Over the past week, I’ve heard from many people that they are experiencing a feeling that they just can’t place. It’s something different than being just unmoored or anxious. Something they just can’t put their finger on. These are not people who necessarily know someone battling COVID-19 or have lost someone to COVID-19, if that were true they might feel more in control of their feelings. At least they could pin them on something. These are people just living in the world at this time like the rest of us. But then one person I spoke with last week was able to name what was happening for him and it clicked, I am grieving, he said.
In an article written by Jane Fisher and Maggie Kirkman, Australian psychologists, the two women note that what many are experiencing might be considered disenfranchised grief – grief that stems from loss that may not be readily recognized.1
And then they went on to give a list of just some of the losses you may be experiencing. It includes the more obvious tangible things like milestone celebrations that have to be delayed or cancelled such as weddings, graduation ceremonies and birthday celebrations. But their list goes beyond that.
Fisher and Kirkman say,
We are losing liberty, autonomy and agency as everyday activities are restricted, some precluded. Privacy is being lost as we're scrutinised increasingly closely for adherence to health behaviours to reduce potential to infect others. At the same time, paradoxically, participation is lost because privacy is enforced through required isolation and seclusion.
Occupational identity and capacity to earn an income are fundamental to adult individuality, sense of purpose and meaning, and autonomy. Losses of these are profound, and associated directly with demoralisation and depression.
This is important to remember. This is a type of loss that most of us have never experienced before. While we may have experienced one piece of this loss at any given time – we have never experienced all these losses at the same time while everyone else around us is also experiencing the same loss.
In an article in the Harvard Business Review, David Kessler puts it this way
…we’re feeling a number of different griefs. We feel the world has changed, and it has. We know this is temporary, but it doesn’t feel that way, and we realize things will be different. Just as going to the airport is forever different from how it was before 9/11, things will change and this is the point at which they changed. The loss of normalcy; the fear of economic toll; the loss of connection. This is hitting us and we’re grieving. Collectively. We are not used to this kind of collective grief in the air.2
And Fisher and Kirkman note, that because we are experiencing a collective loss, we feel like we must constrain our emotions for the public good.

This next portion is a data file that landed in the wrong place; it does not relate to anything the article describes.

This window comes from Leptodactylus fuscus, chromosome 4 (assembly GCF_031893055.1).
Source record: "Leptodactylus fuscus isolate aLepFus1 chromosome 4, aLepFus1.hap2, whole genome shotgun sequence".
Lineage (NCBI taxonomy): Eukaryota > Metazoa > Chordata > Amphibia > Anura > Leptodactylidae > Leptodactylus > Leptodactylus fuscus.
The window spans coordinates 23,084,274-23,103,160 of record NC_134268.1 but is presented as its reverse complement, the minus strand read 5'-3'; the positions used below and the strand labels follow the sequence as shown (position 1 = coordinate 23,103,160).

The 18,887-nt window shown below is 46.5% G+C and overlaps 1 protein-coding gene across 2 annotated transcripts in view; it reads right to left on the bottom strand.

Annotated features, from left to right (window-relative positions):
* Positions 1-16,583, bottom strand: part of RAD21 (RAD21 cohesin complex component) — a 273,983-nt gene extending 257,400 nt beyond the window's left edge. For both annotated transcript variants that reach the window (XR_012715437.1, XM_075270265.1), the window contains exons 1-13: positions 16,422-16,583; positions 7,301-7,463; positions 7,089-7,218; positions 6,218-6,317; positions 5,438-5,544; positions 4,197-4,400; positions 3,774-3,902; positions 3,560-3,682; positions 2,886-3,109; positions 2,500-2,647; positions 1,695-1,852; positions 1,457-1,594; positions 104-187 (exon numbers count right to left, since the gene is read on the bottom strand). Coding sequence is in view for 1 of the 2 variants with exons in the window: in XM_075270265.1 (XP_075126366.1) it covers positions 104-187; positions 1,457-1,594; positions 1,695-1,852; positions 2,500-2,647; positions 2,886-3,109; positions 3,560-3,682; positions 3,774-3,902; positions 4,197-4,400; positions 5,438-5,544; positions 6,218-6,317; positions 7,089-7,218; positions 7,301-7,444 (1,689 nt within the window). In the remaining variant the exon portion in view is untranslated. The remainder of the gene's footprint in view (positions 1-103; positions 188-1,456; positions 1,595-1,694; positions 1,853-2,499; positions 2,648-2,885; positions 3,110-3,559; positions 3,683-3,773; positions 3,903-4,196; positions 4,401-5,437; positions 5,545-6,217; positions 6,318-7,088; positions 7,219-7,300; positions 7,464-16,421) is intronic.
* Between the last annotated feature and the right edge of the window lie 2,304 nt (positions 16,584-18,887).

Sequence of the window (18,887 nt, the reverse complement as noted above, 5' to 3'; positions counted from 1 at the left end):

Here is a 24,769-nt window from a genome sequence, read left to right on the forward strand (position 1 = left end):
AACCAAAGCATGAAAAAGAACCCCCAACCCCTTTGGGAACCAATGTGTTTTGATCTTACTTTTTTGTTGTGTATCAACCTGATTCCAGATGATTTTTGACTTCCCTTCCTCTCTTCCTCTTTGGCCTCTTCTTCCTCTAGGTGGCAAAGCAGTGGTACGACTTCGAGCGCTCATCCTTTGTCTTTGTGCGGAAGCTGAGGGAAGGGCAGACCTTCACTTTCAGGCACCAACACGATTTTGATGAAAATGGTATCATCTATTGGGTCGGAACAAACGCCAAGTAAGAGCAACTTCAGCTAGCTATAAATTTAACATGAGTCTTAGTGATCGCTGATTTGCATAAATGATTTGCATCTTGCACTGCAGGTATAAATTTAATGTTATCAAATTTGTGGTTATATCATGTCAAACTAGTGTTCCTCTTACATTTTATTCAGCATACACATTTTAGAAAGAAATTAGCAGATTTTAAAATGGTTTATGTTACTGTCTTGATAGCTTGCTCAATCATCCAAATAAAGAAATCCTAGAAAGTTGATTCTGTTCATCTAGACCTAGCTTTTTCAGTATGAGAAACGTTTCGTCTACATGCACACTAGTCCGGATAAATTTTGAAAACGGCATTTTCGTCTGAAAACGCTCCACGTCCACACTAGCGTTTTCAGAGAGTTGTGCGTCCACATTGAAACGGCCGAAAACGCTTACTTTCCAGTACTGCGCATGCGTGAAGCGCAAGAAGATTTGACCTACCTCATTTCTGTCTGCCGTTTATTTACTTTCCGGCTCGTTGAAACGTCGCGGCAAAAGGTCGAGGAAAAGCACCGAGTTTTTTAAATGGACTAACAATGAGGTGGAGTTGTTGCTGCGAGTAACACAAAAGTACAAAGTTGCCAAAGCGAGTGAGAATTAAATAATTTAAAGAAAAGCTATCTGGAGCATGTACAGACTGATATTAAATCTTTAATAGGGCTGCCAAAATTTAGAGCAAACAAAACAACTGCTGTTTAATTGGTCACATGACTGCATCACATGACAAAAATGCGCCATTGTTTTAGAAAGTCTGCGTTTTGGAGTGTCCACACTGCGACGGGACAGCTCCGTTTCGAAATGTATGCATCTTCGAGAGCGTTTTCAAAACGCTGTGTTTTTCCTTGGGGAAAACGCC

Two weeks ago we talked about the gift of the sacred story that we are given by our Christian faith. The stories and writings in the Bible can ground us and provide us with guideposts. Guess what, grief is in there. Our sacred text contains stories of grief and lament. Stories of people who are angry at God, stories of people who are crying out to God for help and relief. And these stories don’t always neatly resolve themselves. Sometimes we are just left with the cry. But these stories and writings affirm that our experience is valid. God does not want us to stuff down or deny our feelings. Expressing frustration or sadness or anger does not ruin our relationship with God. It’s all right there in the sacred text. God does not require us to deny our human experience – instead -- God remains present.
Many of you are already familiar with the stages of grief and the fact they are not linear. In regards to the present situation in the world, Kessler explains them this way:
Denial – the virus won’t affect us
Anger – You’re making me stay home and taking away my activities
Bargaining – Okay, if I social distance for two weeks everything will be better, right?
Sadness – I don’t know when this will end
Acceptance – This is happening, I have to figure out how to proceed
The key to grief is to try to find a way to welcome it in. Try to find a way to be in conversation with it. To acknowledge how you feel and to remember that your feelings are absolutely valid. You don’t have to tamp down what is happening to you just because it is happening to everyone else – because yes, it is happening to you.
I encourage you to take some time to think through the losses you are experiencing – to name them. I encourage you to remember that our sacred text codified stories of lament – they are not taboo. And while we all know that it can help to stay in the present and to focus on what we can control instead of what we can’t, I encourage you not to judge yourself. Feel your feelings. Reach out if you are comfortable and share them with others. If someone reaches out to you, do your best to listen. And remember that God continues to love you and embrace you during this surreal time in the world. Amen.